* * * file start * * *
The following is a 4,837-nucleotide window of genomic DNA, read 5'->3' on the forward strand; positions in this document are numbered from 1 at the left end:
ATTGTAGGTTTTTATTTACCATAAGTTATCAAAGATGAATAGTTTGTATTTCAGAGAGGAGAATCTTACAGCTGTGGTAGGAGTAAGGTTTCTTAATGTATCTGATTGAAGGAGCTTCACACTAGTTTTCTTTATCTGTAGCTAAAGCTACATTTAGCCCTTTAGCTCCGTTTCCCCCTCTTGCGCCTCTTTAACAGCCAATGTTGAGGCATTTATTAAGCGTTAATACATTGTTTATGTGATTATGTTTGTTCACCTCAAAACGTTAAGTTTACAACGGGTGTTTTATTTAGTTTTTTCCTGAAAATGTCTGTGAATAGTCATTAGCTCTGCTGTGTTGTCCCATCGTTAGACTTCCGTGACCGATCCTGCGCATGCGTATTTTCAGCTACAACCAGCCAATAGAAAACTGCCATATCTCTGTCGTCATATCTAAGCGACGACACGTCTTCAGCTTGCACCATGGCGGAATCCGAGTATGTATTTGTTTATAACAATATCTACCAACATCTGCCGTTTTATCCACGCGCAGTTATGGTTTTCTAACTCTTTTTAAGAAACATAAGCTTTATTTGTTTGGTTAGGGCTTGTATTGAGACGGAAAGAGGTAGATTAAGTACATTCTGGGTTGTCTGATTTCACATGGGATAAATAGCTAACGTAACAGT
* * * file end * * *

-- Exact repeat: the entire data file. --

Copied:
The following is a 4,837-nucleotide window of genomic DNA, read 5'->3' on the forward strand; positions in this document are numbered from 1 at the left end:
ATTGTAGGTTTTTATTTACCATAAGTTATCAAAGATGAATAGTTTGTATTTCAGAGAGGAGAATCTTACAGCTGTGGTAGGAGTAAGGTTTCTTAATGTATCTGATTGAAGGAGCTTCACACTAGTTTTCTTTATCTGTAGCTAAAGCTACATTTAGCCCTTTAGCTCCGTTTCCCCCTCTTGCGCCTCTTTAACAGCCAATGTTGAGGCATTTATTAAGCGTTAATACATTGTTTATGTGATTATGTTTGTTCACCTCAAAACGTTAAGTTTACAACGGGTGTTTTATTTAGTTTTTTCCTGAAAATGTCTGTGAATAGTCATTAGCTCTGCTGTGTTGTCCCATCGTTAGACTTCCGTGACCGATCCTGCGCATGCGTATTTTCAGCTACAACCAGCCAATAGAAAACTGCCATATCTCTGTCGTCATATCTAAGCGACGACACGTCTTCAGCTTGCACCATGGCGGAATCCGAGTATGTATTTGTTTATAACAATATCTACCAACATCTGCCGTTTTATCCACGCGCAGTTATGGTTTTCTAACTCTTTTTAAGAAACATAAGCTTTATTTGTTTGGTTAGGGCTTGTATTGAGACGGAAAGAGGTAGATTAAGTACATTCTGGGTTGTCTGATTTCACATGGGATAAATAGCTAACGTAACAGT